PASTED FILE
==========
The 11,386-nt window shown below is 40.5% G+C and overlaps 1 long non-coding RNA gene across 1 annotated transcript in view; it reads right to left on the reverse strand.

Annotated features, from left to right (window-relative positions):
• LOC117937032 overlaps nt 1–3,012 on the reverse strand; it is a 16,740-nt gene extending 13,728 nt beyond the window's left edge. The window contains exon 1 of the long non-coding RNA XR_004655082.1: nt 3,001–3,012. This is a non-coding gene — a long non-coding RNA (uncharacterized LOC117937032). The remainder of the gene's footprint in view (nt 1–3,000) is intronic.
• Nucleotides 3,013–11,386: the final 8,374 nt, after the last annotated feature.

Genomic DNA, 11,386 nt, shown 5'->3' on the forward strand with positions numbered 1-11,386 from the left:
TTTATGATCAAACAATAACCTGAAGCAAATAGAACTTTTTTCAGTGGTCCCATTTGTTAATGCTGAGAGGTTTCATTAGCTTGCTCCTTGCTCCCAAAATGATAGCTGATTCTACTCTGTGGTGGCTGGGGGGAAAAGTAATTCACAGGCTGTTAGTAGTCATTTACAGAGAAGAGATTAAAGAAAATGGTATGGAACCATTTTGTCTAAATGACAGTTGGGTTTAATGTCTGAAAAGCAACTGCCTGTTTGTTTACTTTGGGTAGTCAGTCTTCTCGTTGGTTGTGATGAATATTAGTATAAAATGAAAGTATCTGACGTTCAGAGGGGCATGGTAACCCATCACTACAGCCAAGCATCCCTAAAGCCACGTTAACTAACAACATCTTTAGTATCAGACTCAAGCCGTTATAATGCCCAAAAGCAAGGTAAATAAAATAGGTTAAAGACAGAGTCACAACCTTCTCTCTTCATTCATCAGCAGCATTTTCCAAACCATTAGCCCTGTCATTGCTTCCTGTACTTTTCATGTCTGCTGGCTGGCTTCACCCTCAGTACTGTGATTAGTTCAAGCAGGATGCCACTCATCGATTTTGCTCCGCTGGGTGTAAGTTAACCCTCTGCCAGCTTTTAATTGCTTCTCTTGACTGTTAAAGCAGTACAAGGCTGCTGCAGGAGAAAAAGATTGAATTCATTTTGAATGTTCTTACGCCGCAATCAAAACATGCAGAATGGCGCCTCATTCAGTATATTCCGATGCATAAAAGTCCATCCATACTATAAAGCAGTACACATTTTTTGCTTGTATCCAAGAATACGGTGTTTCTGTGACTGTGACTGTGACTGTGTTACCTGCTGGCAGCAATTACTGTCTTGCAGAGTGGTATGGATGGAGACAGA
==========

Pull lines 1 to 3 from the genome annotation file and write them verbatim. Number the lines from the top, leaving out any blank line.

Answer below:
The 11,386-nt window shown below is 40.5% G+C and overlaps 1 long non-coding RNA gene across 1 annotated transcript in view; it reads right to left on the reverse strand.

Annotated features, from left to right (window-relative positions):
• LOC117937032 overlaps nt 1–3,012 on the reverse strand; it is a 16,740-nt gene extending 13,728 nt beyond the window's left edge. The window contains exon 1 of the long non-coding RNA XR_004655082.1: nt 3,001–3,012. This is a non-coding gene — a long non-coding RNA (uncharacterized LOC117937032). The remainder of the gene's footprint in view (nt 1–3,000) is intronic.